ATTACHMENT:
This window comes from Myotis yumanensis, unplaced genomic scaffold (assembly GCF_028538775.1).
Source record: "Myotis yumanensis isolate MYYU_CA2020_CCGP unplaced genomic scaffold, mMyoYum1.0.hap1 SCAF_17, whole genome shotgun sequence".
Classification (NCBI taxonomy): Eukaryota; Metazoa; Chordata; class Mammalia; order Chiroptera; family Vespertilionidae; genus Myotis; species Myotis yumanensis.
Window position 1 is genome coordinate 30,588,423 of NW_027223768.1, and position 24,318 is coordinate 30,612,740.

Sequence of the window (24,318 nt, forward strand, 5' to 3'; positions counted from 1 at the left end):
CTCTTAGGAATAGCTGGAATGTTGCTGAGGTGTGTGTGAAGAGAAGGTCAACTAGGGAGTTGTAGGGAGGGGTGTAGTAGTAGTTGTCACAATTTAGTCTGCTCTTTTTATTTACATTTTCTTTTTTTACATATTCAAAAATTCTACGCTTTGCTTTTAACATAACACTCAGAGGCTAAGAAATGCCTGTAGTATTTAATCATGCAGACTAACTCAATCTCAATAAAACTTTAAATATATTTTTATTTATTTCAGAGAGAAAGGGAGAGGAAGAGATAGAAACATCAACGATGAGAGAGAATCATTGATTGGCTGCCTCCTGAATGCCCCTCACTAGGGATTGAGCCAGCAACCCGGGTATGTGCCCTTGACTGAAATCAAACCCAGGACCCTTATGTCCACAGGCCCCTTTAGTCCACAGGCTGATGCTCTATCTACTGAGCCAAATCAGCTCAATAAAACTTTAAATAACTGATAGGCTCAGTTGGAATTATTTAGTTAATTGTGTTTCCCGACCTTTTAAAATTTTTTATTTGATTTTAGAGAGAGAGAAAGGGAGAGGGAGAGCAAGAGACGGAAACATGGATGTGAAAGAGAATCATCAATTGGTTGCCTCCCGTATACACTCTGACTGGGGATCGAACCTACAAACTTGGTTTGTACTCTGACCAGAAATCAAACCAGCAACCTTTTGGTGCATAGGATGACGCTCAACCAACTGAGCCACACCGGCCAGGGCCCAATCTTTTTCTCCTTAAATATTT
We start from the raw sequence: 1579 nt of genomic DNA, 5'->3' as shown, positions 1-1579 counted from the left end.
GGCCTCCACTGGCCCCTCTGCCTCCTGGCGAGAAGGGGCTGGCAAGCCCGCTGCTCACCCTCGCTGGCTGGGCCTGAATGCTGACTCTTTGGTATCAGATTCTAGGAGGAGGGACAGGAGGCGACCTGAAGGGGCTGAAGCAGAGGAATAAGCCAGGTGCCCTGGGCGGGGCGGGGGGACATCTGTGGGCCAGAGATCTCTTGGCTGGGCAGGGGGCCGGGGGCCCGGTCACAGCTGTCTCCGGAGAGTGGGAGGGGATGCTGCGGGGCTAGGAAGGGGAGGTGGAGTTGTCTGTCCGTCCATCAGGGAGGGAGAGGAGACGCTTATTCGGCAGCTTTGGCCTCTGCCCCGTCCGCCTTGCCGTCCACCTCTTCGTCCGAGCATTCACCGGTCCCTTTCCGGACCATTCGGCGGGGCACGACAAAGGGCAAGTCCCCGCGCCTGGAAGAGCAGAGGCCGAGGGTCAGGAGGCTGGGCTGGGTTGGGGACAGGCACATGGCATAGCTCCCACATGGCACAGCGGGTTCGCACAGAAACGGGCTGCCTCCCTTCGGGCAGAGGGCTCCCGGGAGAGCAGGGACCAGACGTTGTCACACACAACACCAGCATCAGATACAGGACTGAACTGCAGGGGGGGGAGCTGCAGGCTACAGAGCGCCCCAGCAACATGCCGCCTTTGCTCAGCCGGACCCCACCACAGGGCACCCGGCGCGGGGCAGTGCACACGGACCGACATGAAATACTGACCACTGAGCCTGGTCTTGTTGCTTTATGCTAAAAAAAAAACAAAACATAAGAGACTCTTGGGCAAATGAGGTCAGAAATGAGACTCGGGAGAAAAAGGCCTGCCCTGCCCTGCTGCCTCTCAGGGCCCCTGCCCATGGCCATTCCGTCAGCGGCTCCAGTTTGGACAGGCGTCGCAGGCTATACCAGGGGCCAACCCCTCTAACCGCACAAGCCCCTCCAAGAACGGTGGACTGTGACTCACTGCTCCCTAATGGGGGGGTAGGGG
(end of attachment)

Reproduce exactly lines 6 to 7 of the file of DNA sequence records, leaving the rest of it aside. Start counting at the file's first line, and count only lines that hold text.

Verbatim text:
CTCTTAGGAATAGCTGGAATGTTGCTGAGGTGTGTGTGAAGAGAAGGTCAACTAGGGAGTTGTAGGGAGGGGTGTAGTAGTAGTTGTCACAATTTAGTCTGCTCTTTTTATTTACATTTTCTTTTTTTACATATTCAAAAATTCTACGCTTTGCTTTTAACATAACACTCAGAGGCTAAGAAATGCCTGTAGTATTTAATCATGCAGACTAACTCAATCTCAATAAAACTTTAAATATATTTTTATTTATTTCAGAGAGAAAGGGAGAGGAAGAGATAGAAACATCAACGATGAGAGAGAATCATTGATTGGCTGCCTCCTGAATGCCCCTCACTAGGGATTGAGCCAGCAACCCGGGTATGTGCCCTTGACTGAAATCAAACCCAGGACCCTTATGTCCACAGGCCCCTTTAGTCCACAGGCTGATGCTCTATCTACTGAGCCAAATCAGCTCAATAAAACTTTAAATAACTGATAGGCTCAGTTGGAATTATTTAGTTAATTGTGTTTCCCGACCTTTTAAAATTTTTTATTTGATTTTAGAGAGAGAGAAAGGGAGAGGGAGAGCAAGAGACGGAAACATGGATGTGAAAGAGAATCATCAATTGGTTGCCTCCCGTATACACTCTGACTGGGGATCGAACCTACAAACTTGGTTTGTACTCTGACCAGAAATCAAACCAGCAACCTTTTGGTGCATAGGATGACGCTCAACCAACTGAGCCACACCGGCCAGGGCCCAATCTTTTTCTCCTTAAATATTT
We start from the raw sequence: 1579 nt of genomic DNA, 5'->3' as shown, positions 1-1579 counted from the left end.